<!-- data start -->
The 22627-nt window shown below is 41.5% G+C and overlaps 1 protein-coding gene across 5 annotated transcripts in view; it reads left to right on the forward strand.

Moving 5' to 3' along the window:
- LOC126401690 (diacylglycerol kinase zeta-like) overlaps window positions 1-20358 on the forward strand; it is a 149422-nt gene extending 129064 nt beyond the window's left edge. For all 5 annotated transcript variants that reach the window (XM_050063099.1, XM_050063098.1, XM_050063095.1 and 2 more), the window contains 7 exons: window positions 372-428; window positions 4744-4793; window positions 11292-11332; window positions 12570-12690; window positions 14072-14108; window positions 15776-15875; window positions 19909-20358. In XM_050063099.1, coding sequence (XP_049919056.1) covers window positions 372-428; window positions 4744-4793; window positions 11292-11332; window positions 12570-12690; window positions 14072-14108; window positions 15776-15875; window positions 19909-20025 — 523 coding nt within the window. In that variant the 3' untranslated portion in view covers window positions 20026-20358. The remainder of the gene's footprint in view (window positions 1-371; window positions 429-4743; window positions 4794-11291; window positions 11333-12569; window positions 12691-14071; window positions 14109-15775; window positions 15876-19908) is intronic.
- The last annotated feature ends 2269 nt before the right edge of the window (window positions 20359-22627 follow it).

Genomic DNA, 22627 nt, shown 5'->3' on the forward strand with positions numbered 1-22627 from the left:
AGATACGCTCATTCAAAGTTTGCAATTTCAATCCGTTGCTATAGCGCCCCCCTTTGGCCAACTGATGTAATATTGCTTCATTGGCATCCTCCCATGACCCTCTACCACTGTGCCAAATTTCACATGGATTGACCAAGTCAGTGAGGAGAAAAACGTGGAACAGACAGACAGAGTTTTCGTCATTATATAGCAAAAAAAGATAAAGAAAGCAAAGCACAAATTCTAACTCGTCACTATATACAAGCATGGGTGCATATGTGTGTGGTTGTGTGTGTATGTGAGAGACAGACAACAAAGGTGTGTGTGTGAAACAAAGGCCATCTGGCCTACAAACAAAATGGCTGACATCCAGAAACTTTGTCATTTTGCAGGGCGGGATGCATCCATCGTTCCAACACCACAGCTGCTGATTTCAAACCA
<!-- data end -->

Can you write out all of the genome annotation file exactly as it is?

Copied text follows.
The 22627-nt window shown below is 41.5% G+C and overlaps 1 protein-coding gene across 5 annotated transcripts in view; it reads left to right on the forward strand.

Moving 5' to 3' along the window:
- LOC126401690 (diacylglycerol kinase zeta-like) overlaps window positions 1-20358 on the forward strand; it is a 149422-nt gene extending 129064 nt beyond the window's left edge. For all 5 annotated transcript variants that reach the window (XM_050063099.1, XM_050063098.1, XM_050063095.1 and 2 more), the window contains 7 exons: window positions 372-428; window positions 4744-4793; window positions 11292-11332; window positions 12570-12690; window positions 14072-14108; window positions 15776-15875; window positions 19909-20358. In XM_050063099.1, coding sequence (XP_049919056.1) covers window positions 372-428; window positions 4744-4793; window positions 11292-11332; window positions 12570-12690; window positions 14072-14108; window positions 15776-15875; window positions 19909-20025 — 523 coding nt within the window. In that variant the 3' untranslated portion in view covers window positions 20026-20358. The remainder of the gene's footprint in view (window positions 1-371; window positions 429-4743; window positions 4794-11291; window positions 11333-12569; window positions 12691-14071; window positions 14109-15775; window positions 15876-19908) is intronic.
- The last annotated feature ends 2269 nt before the right edge of the window (window positions 20359-22627 follow it).

Genomic DNA, 22627 nt, shown 5'->3' on the forward strand with positions numbered 1-22627 from the left:
AGATACGCTCATTCAAAGTTTGCAATTTCAATCCGTTGCTATAGCGCCCCCCTTTGGCCAACTGATGTAATATTGCTTCATTGGCATCCTCCCATGACCCTCTACCACTGTGCCAAATTTCACATGGATTGACCAAGTCAGTGAGGAGAAAAACGTGGAACAGACAGACAGAGTTTTCGTCATTATATAGCAAAAAAAGATAAAGAAAGCAAAGCACAAATTCTAACTCGTCACTATATACAAGCATGGGTGCATATGTGTGTGGTTGTGTGTGTATGTGAGAGACAGACAACAAAGGTGTGTGTGTGAAACAAAGGCCATCTGGCCTACAAACAAAATGGCTGACATCCAGAAACTTTGTCATTTTGCAGGGCGGGATGCATCCATCGTTCCAACACCACAGCTGCTGATTTCAAACCA